By Marc Debbaudt
On Tuesday evening, a lovely baby was murdered in Compton. A gunman sprayed bullets into a converted garage where Autumn Johnson lived with her parents. She had just turned one. When the Los Angeles County Sheriff’s Deputies arrived, they found one of the bullets had struck Autumn in the head. Since paramedics had not yet arrived, the Deputies decided to rush Autumn themselves to a local hospital. Unfortunately, she did not survive.
This brutal and senseless killing devastated and outraged the community, and has dominated the local news.
“This has to stop! At some point in time it got to stop,” a visibly upset Cornell Patton, who is Autumn’s great-uncle, told the Los Angeles Times. “If black lives matter, then let’s make it matter then.”
Mr. Patton’s heart-wrenching plea should be a call to action for celebrity-activists everywhere. After all, what life matters more than an innocent child? But so far we have heard nothing from the glitterati. Not one word.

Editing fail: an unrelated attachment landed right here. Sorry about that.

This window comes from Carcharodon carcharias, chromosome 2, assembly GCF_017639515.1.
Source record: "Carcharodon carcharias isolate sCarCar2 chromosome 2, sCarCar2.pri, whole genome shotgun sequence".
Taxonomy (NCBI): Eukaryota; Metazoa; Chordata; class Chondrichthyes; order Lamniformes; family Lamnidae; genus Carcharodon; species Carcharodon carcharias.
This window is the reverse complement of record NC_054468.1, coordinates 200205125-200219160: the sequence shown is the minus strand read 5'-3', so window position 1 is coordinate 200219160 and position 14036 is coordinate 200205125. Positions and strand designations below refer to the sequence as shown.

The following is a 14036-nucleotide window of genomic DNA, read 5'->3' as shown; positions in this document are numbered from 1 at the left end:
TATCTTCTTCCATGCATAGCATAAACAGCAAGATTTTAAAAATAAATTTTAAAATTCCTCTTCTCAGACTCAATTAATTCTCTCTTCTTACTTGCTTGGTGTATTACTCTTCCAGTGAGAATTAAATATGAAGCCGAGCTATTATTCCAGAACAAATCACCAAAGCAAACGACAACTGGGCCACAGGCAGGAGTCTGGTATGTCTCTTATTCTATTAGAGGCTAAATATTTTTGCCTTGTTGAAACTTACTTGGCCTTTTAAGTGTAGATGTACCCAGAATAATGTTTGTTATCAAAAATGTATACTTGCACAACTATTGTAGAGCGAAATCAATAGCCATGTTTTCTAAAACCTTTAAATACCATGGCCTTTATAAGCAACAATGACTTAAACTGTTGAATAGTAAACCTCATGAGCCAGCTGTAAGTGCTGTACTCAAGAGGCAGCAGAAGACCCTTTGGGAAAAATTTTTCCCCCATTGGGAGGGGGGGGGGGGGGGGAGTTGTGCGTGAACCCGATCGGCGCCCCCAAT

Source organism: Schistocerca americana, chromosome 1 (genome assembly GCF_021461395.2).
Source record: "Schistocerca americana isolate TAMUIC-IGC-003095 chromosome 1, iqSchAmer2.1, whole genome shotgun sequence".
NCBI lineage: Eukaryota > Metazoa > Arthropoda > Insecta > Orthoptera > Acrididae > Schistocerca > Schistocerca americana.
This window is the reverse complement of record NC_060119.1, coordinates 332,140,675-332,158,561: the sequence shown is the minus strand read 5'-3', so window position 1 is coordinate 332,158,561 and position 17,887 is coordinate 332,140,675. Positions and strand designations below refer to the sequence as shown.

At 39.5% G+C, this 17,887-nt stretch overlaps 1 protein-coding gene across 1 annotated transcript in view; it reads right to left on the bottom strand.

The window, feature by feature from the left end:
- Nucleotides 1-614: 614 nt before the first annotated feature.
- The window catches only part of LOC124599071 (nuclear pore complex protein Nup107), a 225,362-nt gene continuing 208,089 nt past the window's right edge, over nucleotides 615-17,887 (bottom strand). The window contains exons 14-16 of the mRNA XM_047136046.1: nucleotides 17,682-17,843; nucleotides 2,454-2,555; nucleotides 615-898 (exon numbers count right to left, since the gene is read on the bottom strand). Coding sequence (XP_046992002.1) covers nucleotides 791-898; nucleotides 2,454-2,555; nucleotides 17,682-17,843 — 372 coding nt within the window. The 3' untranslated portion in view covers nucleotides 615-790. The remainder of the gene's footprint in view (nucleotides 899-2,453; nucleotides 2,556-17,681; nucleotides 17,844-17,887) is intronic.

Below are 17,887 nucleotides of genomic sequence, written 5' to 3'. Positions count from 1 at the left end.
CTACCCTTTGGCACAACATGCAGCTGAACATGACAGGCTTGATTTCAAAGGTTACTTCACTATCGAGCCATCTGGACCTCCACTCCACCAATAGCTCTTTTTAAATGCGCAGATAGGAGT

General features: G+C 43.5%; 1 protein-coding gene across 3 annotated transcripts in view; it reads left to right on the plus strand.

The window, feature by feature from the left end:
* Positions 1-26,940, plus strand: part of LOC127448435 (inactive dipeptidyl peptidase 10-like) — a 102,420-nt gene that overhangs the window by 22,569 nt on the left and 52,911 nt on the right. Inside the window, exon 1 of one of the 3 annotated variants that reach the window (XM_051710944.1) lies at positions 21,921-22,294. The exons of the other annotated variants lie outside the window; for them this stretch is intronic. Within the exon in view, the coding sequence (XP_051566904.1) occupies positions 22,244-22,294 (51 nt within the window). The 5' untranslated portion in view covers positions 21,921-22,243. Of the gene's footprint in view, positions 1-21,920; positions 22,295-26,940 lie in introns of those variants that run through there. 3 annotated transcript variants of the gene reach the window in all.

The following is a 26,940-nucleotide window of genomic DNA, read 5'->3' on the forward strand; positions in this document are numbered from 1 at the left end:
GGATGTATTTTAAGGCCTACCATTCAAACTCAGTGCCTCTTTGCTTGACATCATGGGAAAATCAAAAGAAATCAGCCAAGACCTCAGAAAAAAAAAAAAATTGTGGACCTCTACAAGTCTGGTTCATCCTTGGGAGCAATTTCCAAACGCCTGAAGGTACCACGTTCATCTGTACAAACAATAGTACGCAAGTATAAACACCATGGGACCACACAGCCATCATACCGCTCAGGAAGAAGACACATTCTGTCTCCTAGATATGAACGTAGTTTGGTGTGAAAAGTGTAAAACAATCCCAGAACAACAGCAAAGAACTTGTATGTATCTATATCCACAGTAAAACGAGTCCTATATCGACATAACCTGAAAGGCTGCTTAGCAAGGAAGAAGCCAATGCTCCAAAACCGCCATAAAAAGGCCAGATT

As I wrote in a recent post, Beyoncé’s Super Bowl activism was misguided, celebrities have built-in bully pulpits that are always at their disposal to promote worthy causes. We just wish they would raise their voice and wield their clout in situations such as this. Where are they? Why aren’t they speaking out against the routine slaughter that is ripping apart our communities? Why aren’t they in the forefront of leading a movement of peace or an effort to end senseless violence? Instead of mindless shout-outs, why don’t they venture into violence-plagued neighborhoods and quietly or not-so-quietly contribute a few bucks for youth programs that could, just maybe, steer a kid or two away from the gang life?
But we’re not holding our breath. Protesting police shootings is armchair activism that requires little effort and lends itself to catchy slogans. It stirs up discontentment and solves no problems. It can be divisive and disruptive. No one, on the other hand, gets lost in a political controversy or is ever criticized for a sincere effort to reduce violence, improve communities or help the youth. Addressing the ingrained violence that is killing our children is a much more daunting challenge. It requires tough, unglamorous work – and is unlikely to sell many records or boost anyone’s following on Twitter, Instagram or Facebook.
Marc Debbaudt is President of the Association of Los Angeles Deputy District Attorneys. The view and opinions expressed in this article are those of the author and do not necessarily reflect the official policy or position of ADDA, which represents nearly 1,000 Los Angeles Deputy District Attorneys.